Bayer and Regeneron ($REGN) are touting new data on their macular degeneration drug Eylea. And no wonder: The VIEW 1 and VIEW 2 studies found that Eylea matched rival drug Lucentis in head-to-head comparisons.
Approved in the U.S. in November 2011, Eylea is waiting for an OK from European regulators. It appears to be forthcoming; the European Medicines Agency's drug-review committee recommended it for approval last month, PharmaTimes notes.
But in the meantime, Novartis ($NVS) is striking back. The Swiss drugmaker, which markets Lucentis outside the U.S., questioned the new trials, saying that their dosing regimens didn't match actual treatment practices. "[I]t should be noted that the monthly dosing regiment of [Lucentis] used in these studies is not reflective of ... the way Lucentis is used in the 'real life' clinical setting," the company told PharmaTimes.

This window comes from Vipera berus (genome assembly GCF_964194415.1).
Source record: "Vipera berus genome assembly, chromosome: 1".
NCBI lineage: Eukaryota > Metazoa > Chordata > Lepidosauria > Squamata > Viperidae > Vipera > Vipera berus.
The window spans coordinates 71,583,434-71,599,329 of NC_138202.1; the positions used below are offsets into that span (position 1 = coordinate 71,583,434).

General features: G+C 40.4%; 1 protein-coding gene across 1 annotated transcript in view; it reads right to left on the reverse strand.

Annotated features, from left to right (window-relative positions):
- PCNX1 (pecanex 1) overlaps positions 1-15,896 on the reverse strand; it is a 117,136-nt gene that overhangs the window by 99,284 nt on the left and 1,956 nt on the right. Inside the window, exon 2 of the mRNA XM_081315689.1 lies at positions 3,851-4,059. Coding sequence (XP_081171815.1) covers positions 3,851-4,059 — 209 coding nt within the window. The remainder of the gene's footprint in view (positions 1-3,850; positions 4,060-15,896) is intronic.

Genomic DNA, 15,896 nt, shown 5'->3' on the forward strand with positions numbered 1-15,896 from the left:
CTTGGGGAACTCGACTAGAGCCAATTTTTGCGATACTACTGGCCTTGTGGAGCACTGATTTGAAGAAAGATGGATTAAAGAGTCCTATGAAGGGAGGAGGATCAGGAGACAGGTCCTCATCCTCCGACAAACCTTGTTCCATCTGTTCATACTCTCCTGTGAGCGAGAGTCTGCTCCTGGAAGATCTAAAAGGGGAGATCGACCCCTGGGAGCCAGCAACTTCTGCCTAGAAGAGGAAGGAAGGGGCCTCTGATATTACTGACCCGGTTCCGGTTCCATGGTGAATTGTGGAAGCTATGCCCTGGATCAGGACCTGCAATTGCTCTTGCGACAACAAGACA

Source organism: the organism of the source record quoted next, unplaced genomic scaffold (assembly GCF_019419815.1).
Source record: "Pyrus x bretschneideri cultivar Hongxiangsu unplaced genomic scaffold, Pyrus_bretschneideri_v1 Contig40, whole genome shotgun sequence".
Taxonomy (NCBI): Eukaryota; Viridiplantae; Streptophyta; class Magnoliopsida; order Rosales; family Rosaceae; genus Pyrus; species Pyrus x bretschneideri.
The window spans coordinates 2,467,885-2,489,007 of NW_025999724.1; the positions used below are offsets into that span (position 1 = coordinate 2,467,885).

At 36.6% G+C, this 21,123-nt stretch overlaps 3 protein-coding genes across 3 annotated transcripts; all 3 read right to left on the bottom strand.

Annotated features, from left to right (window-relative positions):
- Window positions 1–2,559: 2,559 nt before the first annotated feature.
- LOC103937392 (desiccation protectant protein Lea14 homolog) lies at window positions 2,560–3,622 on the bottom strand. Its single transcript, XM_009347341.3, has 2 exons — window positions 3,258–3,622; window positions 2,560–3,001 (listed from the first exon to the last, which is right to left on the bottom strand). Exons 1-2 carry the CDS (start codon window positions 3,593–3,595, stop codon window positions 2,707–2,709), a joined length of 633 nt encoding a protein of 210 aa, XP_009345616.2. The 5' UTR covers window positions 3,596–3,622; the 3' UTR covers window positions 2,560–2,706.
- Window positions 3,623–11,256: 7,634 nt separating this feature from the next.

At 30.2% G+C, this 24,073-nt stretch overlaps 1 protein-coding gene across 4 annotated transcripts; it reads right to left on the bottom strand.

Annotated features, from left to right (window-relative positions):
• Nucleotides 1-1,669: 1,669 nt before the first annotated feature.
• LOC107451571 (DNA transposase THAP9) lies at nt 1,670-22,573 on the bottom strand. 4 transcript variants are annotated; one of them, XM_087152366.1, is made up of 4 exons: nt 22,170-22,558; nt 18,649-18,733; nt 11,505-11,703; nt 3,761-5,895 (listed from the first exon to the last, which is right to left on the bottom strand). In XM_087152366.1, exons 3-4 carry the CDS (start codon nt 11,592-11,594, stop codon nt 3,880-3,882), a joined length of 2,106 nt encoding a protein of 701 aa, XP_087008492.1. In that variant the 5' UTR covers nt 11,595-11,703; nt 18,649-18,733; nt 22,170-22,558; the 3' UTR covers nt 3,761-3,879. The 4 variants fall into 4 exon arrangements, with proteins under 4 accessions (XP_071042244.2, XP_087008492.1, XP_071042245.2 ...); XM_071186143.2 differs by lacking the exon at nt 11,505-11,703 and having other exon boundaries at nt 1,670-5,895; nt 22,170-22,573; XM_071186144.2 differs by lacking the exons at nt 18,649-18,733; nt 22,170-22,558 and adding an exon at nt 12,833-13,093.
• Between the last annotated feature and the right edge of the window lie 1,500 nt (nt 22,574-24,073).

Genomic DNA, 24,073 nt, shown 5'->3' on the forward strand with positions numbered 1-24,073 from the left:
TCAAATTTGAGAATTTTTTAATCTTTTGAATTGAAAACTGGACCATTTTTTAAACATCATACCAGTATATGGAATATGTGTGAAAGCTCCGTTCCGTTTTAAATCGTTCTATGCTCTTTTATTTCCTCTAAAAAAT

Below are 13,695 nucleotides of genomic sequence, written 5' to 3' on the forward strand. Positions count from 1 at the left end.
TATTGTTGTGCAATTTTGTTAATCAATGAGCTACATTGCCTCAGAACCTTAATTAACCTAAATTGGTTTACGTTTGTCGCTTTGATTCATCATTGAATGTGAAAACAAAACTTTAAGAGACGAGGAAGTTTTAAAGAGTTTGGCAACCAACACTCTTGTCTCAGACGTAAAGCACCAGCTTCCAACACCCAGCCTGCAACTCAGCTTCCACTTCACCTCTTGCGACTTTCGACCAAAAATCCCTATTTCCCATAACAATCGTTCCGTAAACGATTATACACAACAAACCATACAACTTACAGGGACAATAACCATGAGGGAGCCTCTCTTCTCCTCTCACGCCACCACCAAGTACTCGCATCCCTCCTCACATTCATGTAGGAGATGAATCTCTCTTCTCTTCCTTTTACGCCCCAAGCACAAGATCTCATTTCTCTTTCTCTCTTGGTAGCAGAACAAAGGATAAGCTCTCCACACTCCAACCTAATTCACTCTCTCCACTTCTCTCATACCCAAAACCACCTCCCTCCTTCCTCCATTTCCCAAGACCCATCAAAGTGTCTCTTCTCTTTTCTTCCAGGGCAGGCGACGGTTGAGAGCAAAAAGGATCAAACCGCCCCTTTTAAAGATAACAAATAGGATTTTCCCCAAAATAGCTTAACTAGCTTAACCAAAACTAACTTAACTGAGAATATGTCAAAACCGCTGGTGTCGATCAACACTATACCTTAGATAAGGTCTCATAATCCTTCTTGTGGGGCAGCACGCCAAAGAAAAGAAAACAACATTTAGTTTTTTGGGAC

Novartis has a lot at stake. It's already faced with a low-cost competitor in the form of Avastin, the cancer drug used off-label to treat wet AMD. With Eylea on the market, at a price slightly lower than Lucentis's, Novartis could lose share, if U.S. sales are any indication.
Within 9 months of its launch in the States, Eylea had grabbed 13% of the wet AMD market, BioTrends Research Group said in a report. Regeneron is now projecting higher sales for the year than initially expected: $700 million to $750 million, compared with previous projections of $500 million to $550 million.